Sometimes words are all we have.

Sometimes we are moved to speak our hearts.

Sometimes, who knows why, what we speak means something to someone.

Sometimes, in complete defiance of all reason, what we speak means what we so fervently wish it to mean to the one we are speaking!

In my experience, the person that has difficulty in expressing feelings with words either doesn't know a great deal of words or has troubles with admitting to being weak and vulnerable which is, on some level, what we all are.

The literary history of the English language has had every possible emotion conveyed into words and it's flexibility means that the same can be done again and again. What can possibly so hard about articulating the way you feel, even in single-syllable words? The trouble is, our basic instinct to cover up our weaknesses with fake strength always seems to make the simple things like this more complicated than they are. How is language to blame for the individual's inability to put them together or making them sound sincere?

ideath says: "Two quotes for you from Lawrence Durrell 's Mountolive : 'Lovers can find nothing to say to each other that has not been said and unsaid a thousand times over. Kisses were invented to translate such nothings into wounds.' and 'The richest of human experiences is also the most limited in its ranges of expression. Words kill love as they kill everything else.'"

The problem, of course, lies in the difference between language and feelings. Feelings are a raw physical reaction that is hardwired into our earthly being. Words, on the other hand, are an abstraction of reality. Language (at least in the human sense) is a layer of formalized associations created through common experience. The self-aware and introspective nature of our consciousness allows infinitely deep abstraction to be applied to existing ideas. The thought process can affect our feelings and mask them behind numerous memes, but it does not generate feelings in and of itself, it only allows us to perceive them more fully.

The degree to which language is an effective communicator is directly related to the similarity of experience between people. The fact that language works as well as it does is due to the fact that humans generally share the same set of senses, live on the same planet, and have similar emotions (we presume).

Common feelings are easy to describe. Everyone on the planet knows the basic feelings of joy, sorrow, guilt, envy, etc. Even two indigenous people from opposite sides of the world share many experiences intrinsic to being human. The kinds of feelings that are hard to describe are the result of a more specific set of circumstances. Particularly the feelings that have many direct tie-ins to important life events of an individual. This is why kids can't be made to understand many of their parents' actions; they simply don't have the experiences on which to base those feelings.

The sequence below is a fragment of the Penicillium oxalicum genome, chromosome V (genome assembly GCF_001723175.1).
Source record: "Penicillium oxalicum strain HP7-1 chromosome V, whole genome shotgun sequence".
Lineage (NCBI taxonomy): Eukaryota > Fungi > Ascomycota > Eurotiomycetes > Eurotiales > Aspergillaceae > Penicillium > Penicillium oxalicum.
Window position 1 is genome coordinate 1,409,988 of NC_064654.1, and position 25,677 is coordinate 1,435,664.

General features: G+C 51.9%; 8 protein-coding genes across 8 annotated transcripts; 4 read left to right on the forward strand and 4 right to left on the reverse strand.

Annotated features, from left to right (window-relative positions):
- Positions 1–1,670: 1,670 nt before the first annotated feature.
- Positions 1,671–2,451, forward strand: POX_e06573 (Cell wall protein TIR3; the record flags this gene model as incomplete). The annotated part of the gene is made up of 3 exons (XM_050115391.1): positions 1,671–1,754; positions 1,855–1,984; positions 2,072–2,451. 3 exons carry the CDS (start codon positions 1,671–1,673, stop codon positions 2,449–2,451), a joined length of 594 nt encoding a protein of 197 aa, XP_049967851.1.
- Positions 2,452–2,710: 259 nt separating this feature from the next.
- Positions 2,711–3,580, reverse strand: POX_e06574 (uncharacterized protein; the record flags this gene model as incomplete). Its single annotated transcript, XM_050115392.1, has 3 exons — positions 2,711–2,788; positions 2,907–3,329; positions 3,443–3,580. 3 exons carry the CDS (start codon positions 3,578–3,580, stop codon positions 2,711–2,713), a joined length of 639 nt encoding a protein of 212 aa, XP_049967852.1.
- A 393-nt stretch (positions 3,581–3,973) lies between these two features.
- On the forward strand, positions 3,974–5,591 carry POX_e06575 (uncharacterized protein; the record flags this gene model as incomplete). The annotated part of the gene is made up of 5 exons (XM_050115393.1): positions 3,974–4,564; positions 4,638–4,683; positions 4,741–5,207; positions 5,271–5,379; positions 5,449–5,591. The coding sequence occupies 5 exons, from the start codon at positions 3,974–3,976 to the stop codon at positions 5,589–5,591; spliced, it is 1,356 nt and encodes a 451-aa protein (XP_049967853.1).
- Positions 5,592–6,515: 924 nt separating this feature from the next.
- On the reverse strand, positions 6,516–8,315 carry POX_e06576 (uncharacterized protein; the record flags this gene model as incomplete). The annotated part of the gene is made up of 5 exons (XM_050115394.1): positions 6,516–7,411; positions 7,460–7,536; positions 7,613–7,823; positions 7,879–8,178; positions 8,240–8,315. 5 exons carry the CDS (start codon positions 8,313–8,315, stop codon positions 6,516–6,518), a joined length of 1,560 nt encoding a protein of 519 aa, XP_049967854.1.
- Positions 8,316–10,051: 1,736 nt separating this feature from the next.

At the risk of over-simplification, I would say communicating complex feelings effectively is based on breaking down a feeling into progressively more basic influences until you have a list of simple motivations and emotions anyone can understand. Then (and this is the hard part) communicating the entirety of the feeling based on common associations to the simple, universal ideas. Although the reader may not have the experience to really understand a given feeling, through clever suggestion and a little imagination, they will be able to gain some insight into the feeling, however crude.

Incidentally, I also imagine someone could become quite deft at playing the piano with a baseball bat (or even two).

'Tell me a story,' her eyes, locked on mine, said.

There are words so evocative that they are spoken with awe and accompanied by a roll of the tongue so slow and so delicate that the onrush of feeling overwhelms the definition. Part of it is aural; some words sound like they mean without being close to onomatopoeic. Melancholy sounds like watching rain slide down a rattling pane of glass; ardor does as well, just reversed - standing in the garden, cold and wet and wanting so desperately to be warm. Gratuity sounds slimy; gratitude, less so.

Words on a page mixed with memory create emotion much more profound than the memory itself; it's the conjuring that sets the tempo, picks the partner and clears the dance floor. It plays your favorite song and invites you to dance as slowly as you want for as long as you're able. It makes you dizzy and tired and begs you for one more waltz before you head to the bar, laughing, looking around the room for your next partner.

If words are a baseball bat, they're a Louisville Slugger.

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